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J Photochem Photobiol B. 2015 Oct;151:48-53. doi: 10.1016/j.jphotobiol.2015.07.001. Epub 2015 Jul 3.

Blue light irradiation-induced oxidative stress in vivo via ROS generation in rat gingival tissue.

Author information

1
Division of Photomedical Dentistry, Department of Oral Science, Graduate School of Dentistry, Kanagawa Dental University, 82 Inaoka-cho, Yokosuka, Kanagawa 238-8580, Japan.
2
Division of Dentistry of Circulation Control, Department of Oral Science, Graduate School of Dentistry, Kanagawa Dental University, 82 Inaoka-cho, Yokosuka, Kanagawa 238-8580, Japan.
3
Department of Microbiology, Graduate School of Dentistry, Kanagawa Dental University, 82 Inaoka-cho, Yokosuka, Kanagawa 238-8580, Japan.
4
Division of Photomedical Dentistry, Department of Oral Science, Graduate School of Dentistry, Kanagawa Dental University, 82 Inaoka-cho, Yokosuka, Kanagawa 238-8580, Japan. Electronic address: yoshino@kdu.ac.jp.

Abstract

It has been reported that oxidative stress with reactive oxygen species (ROS) generation is induced by blue light irradiation to a living body. Only limited research has been reported in dental field on the dangers of blue light, mostly focusing on cytotoxicity associated with heat injury of dental pulp. We thus performed an in vivo study on oral tissue exposed to blue light. ROS generated upon blue light irradiation of flavin adenine dinucleotide were measured by electron spin resonance spectroscopy. After blue light irradiation, the palatal gingiva of Wistar rats were isolated. Collected samples were subjected to biochemical analysis of lipid peroxidation and glutathione. Singlet oxygen was generated by blue light irradiation, but was significantly quenched in an N-acetyl-L-cysteine (NAC) concentration-dependent manner. Blue light significantly accelerated oxidative stress and increased the oxidized glutathione levels in gingival tissue. These effects were also inhibited by NAC pre-administration. The results suggest that blue light irradiation at clinical levels of tooth bleaching treatment may enhance lipid peroxidation by the induction of oxidative stress and the consumption of a significant amount of intracellular glutathione. In addition, NAC might be an effective supplement for the protection of oral tissues against blue light irradiation-induced oxidative damage.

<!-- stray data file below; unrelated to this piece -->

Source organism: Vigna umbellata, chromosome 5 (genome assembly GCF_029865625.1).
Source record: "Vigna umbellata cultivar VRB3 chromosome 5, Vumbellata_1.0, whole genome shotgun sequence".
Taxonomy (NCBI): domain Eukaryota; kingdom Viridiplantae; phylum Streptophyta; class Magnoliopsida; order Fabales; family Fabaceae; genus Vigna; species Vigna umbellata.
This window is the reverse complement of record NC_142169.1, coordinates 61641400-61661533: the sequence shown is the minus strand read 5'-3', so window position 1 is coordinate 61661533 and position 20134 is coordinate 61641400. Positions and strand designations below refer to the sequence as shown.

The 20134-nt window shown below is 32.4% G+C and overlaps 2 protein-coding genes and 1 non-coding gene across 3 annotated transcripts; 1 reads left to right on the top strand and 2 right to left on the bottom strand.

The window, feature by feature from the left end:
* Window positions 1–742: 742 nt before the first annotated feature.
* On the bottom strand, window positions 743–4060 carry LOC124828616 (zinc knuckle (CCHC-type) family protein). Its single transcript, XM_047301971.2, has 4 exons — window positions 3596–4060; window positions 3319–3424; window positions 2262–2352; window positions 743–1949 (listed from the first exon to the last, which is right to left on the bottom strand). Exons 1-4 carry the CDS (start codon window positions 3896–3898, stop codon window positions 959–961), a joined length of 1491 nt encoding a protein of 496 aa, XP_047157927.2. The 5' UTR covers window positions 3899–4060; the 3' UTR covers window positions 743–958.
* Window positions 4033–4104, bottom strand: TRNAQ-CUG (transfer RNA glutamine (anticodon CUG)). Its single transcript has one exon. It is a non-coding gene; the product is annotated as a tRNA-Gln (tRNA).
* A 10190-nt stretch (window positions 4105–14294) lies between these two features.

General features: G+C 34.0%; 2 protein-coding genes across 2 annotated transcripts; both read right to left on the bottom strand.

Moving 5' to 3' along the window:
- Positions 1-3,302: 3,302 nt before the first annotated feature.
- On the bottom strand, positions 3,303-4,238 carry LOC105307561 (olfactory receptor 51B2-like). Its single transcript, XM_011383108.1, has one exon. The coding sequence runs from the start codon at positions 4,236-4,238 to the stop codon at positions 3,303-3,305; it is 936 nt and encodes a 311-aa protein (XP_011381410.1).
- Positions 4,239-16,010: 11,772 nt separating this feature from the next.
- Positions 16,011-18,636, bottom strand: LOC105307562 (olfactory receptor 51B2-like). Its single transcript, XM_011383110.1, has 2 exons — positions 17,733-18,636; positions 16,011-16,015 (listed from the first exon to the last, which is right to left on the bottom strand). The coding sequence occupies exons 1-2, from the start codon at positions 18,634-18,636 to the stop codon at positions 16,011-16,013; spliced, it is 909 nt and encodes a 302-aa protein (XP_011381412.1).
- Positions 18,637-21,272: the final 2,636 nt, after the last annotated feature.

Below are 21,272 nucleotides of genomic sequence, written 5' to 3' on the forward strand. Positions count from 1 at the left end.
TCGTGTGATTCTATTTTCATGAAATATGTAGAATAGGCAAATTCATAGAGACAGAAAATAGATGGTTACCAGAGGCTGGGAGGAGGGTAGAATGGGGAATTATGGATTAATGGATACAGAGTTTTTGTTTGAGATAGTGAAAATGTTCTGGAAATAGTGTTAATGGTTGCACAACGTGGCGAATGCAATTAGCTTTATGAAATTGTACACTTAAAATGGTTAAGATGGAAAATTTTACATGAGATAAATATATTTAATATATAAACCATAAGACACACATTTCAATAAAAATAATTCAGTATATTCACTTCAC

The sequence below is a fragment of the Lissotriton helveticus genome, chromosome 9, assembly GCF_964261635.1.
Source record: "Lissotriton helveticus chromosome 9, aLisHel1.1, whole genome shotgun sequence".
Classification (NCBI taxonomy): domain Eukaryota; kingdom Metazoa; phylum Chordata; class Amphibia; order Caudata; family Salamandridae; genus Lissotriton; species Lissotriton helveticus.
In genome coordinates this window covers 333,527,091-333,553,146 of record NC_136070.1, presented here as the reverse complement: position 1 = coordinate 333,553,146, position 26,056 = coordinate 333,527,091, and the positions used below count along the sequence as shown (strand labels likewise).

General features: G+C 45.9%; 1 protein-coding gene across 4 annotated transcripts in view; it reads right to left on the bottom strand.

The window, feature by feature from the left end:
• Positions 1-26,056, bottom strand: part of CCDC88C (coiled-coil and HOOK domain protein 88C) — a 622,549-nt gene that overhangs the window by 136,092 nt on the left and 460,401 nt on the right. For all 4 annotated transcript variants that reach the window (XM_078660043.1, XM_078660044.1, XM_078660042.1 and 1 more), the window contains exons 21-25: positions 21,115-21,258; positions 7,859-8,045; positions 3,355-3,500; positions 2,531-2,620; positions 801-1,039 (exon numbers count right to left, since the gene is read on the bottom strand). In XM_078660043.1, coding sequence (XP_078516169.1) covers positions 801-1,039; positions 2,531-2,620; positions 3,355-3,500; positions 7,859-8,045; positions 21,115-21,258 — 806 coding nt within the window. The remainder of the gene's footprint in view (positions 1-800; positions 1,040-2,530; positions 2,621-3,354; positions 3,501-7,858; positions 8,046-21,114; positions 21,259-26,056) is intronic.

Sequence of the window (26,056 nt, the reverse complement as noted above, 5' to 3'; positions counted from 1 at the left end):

KEYWORDS:

Blue light; Gingiva; N-acetyl-l-cysteine; Oxidative stress; Reactive oxygen species; Singlet oxygen

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